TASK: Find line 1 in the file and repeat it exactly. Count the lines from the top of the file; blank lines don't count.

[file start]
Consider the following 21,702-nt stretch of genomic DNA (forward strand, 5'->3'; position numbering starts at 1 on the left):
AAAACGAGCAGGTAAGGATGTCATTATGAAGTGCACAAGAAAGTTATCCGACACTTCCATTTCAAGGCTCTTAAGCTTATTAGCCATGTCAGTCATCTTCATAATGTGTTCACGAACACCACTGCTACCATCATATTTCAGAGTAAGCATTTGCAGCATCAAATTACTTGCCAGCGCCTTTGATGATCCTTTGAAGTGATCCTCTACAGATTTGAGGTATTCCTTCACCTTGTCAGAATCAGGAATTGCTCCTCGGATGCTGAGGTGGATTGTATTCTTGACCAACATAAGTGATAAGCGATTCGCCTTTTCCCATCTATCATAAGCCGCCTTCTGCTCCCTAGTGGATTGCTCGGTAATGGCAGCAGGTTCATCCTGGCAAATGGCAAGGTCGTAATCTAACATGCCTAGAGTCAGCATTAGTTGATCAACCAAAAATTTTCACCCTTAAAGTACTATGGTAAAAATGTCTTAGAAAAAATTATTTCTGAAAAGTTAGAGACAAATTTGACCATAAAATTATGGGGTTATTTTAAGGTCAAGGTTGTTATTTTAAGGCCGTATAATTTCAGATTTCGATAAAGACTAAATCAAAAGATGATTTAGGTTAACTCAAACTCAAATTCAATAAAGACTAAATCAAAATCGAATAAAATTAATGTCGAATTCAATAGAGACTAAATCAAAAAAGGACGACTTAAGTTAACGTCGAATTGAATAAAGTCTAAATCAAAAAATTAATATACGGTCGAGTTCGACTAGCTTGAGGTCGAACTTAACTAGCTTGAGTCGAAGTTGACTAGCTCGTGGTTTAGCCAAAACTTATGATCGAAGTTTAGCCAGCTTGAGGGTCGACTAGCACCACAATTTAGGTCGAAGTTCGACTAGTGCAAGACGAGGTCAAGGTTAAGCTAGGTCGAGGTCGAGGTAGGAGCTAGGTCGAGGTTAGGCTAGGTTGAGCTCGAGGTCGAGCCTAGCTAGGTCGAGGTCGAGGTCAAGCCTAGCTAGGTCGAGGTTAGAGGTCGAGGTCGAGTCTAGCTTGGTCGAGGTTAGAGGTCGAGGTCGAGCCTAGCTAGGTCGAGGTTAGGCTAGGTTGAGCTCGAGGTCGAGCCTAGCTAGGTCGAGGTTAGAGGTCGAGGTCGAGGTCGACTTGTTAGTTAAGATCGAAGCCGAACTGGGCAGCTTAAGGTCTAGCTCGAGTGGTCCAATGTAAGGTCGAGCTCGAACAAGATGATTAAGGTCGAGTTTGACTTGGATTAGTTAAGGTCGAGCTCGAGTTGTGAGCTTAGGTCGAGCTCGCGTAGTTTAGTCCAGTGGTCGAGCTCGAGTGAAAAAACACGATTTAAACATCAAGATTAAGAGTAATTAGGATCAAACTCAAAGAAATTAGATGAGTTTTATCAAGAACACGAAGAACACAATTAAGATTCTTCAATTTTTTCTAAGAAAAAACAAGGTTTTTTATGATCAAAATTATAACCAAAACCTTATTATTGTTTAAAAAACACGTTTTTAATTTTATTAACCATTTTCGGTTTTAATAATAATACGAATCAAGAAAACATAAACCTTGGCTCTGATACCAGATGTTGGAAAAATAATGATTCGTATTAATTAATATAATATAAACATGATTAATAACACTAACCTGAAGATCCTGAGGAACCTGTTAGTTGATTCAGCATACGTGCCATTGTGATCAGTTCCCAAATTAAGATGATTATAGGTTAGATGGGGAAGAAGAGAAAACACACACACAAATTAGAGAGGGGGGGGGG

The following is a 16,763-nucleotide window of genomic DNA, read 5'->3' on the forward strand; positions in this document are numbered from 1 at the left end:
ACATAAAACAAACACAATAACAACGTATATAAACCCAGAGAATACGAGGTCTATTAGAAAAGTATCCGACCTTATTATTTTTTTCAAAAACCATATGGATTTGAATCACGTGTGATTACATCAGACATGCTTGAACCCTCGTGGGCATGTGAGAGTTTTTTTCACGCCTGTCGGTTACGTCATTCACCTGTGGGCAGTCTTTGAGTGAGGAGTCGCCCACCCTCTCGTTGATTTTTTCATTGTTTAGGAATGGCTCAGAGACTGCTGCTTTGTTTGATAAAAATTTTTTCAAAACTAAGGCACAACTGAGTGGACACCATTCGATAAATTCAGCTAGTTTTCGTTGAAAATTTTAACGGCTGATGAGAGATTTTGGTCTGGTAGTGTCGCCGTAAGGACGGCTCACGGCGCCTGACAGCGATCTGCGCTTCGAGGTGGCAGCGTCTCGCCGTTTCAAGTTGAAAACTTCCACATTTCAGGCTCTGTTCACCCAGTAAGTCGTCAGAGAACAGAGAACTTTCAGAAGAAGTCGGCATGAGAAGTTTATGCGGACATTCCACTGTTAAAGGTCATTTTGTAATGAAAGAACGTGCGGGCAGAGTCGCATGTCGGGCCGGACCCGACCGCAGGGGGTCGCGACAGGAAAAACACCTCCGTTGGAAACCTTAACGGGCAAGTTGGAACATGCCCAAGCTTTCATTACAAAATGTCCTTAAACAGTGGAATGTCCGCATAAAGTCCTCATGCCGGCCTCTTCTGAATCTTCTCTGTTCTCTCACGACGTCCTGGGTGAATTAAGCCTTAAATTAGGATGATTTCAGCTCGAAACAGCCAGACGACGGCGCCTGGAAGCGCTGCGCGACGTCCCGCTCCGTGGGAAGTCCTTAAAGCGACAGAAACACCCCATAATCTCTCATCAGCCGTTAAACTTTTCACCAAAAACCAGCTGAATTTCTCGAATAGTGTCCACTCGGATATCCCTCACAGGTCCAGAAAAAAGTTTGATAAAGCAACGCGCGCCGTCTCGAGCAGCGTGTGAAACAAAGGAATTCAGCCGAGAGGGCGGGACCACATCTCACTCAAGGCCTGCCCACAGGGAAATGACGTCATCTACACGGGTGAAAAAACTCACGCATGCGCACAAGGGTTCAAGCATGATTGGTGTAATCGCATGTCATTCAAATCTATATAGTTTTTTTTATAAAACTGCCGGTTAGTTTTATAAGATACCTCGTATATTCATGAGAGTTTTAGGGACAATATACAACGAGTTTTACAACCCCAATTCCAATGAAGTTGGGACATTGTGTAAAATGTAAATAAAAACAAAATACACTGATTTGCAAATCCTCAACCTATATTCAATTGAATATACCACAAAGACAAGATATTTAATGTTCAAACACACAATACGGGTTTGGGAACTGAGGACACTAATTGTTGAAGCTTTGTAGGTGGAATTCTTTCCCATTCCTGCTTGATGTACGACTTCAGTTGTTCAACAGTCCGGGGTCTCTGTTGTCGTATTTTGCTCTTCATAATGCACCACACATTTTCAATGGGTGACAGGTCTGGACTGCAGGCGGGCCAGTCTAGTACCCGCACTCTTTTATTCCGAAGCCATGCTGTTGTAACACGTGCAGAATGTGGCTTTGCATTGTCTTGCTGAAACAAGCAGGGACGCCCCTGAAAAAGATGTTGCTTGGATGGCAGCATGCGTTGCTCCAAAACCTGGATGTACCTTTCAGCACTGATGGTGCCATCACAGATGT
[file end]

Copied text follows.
Consider the following 21,702-nt stretch of genomic DNA (forward strand, 5'->3'; position numbering starts at 1 on the left):